Under his deal with Ubisoft, Mechner kept the film rights to "POP." Which meant that it was on his shoulders to find the right film partner and create something that wouldn't damage the value of what had become one of the game publisher's most important brands.
"I pitched the game to Nick Reed at ICM, who is now my agent," recalls Mechner. "He warned me that the hardest part would be to sell me as a first-time screenwriter." Eventually he was introduced to John August ("Corpse Bride") who agreed to join Mechner as co-producer and help pitch it to the movie studios.
On Reed's advice, Mechner cut together a two-minute trailer of video game footage, structured like a movie trailer, which forced him into thinking about the storyline and be very clear about what sort of movie he was proposing to write.
"Once we had the trailer, John and I spent two months fine-tuning the pitch until we could tell the story in under 20 minutes, including all the characters, the action set pieces, and the plot twists," says Mechner. "We pitched it first to Disney which loved it, but because it was such a big movie, the only way they'd take it on was with 'an established producer like Jerry Bruckheimer.' We interpreted that to mean that we needed Jerry Bruckheimer, so we showed it to him, he loved it, and we did the deal in early 2004. I wrote the first draft in three months and then spent the next 18 months writing and revising it. So it was a 21-month project, not counting the 15 years of preparation before that," he quips.
If there's a lesson to be learned from adapting a movie from a video game, notes Mechner, it's that there cannot be a one-to-one transformation. "If I'd tried to adapt the game's storyline beat for beat into a screenplay, we would have wound up with a 'B'-level survival-horror movie about a warrior prince who spends most of his time fighting off ravaging, zombie-like sand creatures -- basically, 'Resident Evil' in the desert," Mechner explains. "You might make a good movie from that, but it definitely wouldn't be a Disney-Bruckheimer 'A'-level summer blockbuster."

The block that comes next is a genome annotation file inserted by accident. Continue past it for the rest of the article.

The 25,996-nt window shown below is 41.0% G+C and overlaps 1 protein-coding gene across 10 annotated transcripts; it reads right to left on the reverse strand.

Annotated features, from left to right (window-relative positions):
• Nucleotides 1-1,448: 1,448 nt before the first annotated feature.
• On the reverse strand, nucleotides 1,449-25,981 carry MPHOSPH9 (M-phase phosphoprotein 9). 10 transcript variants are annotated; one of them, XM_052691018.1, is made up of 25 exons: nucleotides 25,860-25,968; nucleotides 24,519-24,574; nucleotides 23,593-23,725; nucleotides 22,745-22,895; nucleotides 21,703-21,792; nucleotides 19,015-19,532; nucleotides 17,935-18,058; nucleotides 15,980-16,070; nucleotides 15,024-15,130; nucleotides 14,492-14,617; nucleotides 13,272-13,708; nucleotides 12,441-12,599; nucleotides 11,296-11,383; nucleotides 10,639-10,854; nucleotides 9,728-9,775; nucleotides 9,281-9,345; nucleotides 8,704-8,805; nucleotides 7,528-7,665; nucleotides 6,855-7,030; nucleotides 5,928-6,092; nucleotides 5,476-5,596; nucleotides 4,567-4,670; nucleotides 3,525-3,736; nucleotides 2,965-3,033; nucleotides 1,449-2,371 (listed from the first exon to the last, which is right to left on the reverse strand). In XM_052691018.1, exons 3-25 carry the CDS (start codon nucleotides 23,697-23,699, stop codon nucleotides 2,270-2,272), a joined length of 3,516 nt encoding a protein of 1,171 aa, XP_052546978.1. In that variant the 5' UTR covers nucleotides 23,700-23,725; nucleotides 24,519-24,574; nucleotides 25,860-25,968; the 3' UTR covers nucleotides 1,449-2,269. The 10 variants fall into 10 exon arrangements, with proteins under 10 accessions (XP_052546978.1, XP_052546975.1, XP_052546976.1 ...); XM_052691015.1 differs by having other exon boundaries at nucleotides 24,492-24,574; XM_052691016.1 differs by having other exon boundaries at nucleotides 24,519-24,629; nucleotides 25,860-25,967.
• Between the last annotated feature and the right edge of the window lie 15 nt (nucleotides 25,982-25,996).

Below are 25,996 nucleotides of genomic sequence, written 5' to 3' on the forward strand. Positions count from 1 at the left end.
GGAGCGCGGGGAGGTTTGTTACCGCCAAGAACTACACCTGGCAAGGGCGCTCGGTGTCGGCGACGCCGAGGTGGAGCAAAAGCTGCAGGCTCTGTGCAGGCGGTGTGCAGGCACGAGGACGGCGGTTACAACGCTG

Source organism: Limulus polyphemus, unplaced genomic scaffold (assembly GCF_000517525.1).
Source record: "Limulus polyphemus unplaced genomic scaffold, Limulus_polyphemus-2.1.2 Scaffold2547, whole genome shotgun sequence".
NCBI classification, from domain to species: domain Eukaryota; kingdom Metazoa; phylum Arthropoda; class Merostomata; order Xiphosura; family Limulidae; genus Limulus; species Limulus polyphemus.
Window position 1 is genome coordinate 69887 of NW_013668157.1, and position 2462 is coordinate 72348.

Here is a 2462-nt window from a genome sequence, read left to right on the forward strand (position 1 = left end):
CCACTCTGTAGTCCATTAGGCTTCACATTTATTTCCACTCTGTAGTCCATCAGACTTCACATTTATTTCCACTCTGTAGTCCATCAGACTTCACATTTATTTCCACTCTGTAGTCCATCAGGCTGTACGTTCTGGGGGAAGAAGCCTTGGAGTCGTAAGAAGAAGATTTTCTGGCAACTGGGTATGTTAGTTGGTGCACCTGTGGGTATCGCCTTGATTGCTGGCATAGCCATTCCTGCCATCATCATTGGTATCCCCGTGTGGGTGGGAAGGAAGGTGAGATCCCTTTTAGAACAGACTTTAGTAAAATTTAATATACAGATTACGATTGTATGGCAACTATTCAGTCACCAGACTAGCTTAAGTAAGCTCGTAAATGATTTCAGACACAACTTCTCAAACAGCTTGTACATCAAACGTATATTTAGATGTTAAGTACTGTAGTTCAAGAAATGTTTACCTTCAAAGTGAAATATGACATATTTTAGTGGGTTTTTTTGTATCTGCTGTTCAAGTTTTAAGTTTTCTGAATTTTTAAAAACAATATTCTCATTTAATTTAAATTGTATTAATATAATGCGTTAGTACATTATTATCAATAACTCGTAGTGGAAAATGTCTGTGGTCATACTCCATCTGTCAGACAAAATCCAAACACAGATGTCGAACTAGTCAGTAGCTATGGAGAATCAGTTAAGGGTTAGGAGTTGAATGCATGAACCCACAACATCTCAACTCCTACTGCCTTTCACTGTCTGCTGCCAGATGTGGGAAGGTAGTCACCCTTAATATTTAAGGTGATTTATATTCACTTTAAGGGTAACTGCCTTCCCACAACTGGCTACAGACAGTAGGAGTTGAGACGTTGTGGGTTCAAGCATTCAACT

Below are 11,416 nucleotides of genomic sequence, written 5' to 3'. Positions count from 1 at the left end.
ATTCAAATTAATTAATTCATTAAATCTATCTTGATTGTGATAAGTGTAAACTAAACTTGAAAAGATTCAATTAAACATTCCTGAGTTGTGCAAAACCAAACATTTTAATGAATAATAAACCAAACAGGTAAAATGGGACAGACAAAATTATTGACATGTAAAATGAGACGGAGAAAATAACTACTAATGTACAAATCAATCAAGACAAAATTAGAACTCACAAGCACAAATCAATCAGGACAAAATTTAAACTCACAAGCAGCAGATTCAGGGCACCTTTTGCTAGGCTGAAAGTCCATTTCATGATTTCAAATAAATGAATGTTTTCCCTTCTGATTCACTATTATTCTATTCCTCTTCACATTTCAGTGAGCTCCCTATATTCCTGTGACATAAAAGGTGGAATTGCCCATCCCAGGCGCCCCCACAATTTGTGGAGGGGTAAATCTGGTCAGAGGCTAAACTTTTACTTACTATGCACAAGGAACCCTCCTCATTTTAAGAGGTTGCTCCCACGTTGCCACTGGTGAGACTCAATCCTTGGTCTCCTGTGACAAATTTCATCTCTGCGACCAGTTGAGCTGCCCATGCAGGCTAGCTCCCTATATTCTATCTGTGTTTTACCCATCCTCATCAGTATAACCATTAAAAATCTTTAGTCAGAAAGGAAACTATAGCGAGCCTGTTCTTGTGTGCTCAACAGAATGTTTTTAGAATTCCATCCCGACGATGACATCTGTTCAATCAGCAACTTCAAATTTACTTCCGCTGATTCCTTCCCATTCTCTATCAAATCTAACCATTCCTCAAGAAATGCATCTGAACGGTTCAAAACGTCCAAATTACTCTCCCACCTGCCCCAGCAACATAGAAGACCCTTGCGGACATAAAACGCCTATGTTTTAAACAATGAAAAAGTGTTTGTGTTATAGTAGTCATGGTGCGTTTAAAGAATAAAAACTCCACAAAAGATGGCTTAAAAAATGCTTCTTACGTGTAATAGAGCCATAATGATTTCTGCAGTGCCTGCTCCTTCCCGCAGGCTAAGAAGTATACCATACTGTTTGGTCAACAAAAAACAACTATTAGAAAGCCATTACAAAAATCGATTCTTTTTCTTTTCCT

Instead, Mechner's efforts went into turning his game into "an epic, swashbuckling, action-adventure movie in the tradition of 'Raiders of the Lost Ark,' 'The Mask of Zorro,' and 'Pirates of the Caribbean,' " he says.
Currently, the film is in preproduction, with Mike Newell ("Harry Potter and the Goblet of Fire") signed on as director but no cast yet determined. The team has begun scouting locations with an eye towards shooting in June if the writers' strike is settled soon.
In retrospect, Mechner says the best advice he can give anyone who wants to transition from game writer to movie writer -- or vice versa -- is to "really, really want to make that shift. While they seem similar on the surface, those are two very different disciplines and the barrier for creators to move between the two is going to stay pretty high," he notes. "You're moving from a field in which you already excel and are compensated accordingly into a new field in which you have to pretty much start over again, building a reputation and a new body of work.
"It's not an easy lateral move," he adds, "and, in my case, it sure helped that I owned my own IP. If you've got that, at least you've got a chance to get your foot in the door."
Paul "The Game Master" Hyman is the former editor-in-chief of CMP Media's GamePower. He has covered the games industry for more than a dozen years. His columns for The Hollywood Reporter run exclusively on the Web site.